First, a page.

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Published on November 10, 2019

Eastern Students Raise Awareness of Human Trafficking for Social Action Day

Eastern Connecticut State University’s Social Work Club held its annual Social Action Day on Nov. 5 to focus on the issue of human trafficking. Throughout the day students from the social work program presented research on the issue, heard from professionals in the field of human trafficking and networked with organizations and individuals who are working to end human trafficking.

This year’s Social Action Day focused on raising awareness of human trafficking, which is not getting the attention that it needs, according to Social Work Professor Eunice Matthews-Armstead. To address the issue, the Social Work’s Program’s staff and students gathered to share statistics, resources and hear from professionals regarding human trafficking.

According to the National Human Trafficking Hotline,  55 human trafficking cases were  reported in Connecticut in 2018, and 177 contacts were made to the hotline, including phone calls, texts, chats or emails. Eastern student, Le’Nora Stewart ‘22 interviewed two police officers who dealt with cases of human trafficking; the interview was shown to students at social action day.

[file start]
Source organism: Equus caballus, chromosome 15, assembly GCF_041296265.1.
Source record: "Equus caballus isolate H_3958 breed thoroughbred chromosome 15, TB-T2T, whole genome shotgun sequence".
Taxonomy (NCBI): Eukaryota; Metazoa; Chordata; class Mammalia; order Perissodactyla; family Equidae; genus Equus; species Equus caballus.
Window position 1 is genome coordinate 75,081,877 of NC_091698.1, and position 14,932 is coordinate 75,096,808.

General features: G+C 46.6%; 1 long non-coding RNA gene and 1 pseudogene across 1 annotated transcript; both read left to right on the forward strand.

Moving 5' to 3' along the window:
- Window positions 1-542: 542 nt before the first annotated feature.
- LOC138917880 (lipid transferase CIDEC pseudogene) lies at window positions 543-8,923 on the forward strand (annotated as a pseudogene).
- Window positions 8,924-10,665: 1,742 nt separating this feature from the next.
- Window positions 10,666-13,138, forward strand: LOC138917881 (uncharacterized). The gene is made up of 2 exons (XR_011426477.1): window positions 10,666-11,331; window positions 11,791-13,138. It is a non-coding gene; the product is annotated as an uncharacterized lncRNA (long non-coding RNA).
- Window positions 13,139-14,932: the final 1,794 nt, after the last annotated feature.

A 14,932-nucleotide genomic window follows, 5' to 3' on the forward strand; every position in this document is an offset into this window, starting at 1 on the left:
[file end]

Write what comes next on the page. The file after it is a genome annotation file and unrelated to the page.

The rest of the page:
Other students presented public service announcements and created interactive quizzes to share statistics on the issue. “The students did an excellent job,” said Social Work Professor Paul Trubey. “For me personally it is rewarding to see students who are committed to learning and action. We were all very proud of them.”

Students and professors also had an opportunity to hear directly from those involved in the field of combating human trafficking during a panel discussion. On the panel was Detective Susan Liuba of the Bloomfield Police Department; Eastern graduate Emily Morse who works in the special unit and response of the Department of Children and Families; Chris Bordini, a social worker who also works in the Department of Children and Families; and Evelyn Lesage a St. Francis Hospital intake worker.

One of the concerns the panelists brought up was the lack of funds needed to carry out their work. Professor Matthews echoed those concerns, urging students to become more informed so programs that combat human trafficking can be adequately funded. “One of the things the police officers said is that they don’t get enough resources, which hasn’t given them the ability to tackle the issue and it is growing in terms of the number of victims,” said Mathews. “We need to bring to light this issue, so that we and others can press our politicians to address it.”

Written by Vania Galicia

Categories: Social Work, Sociology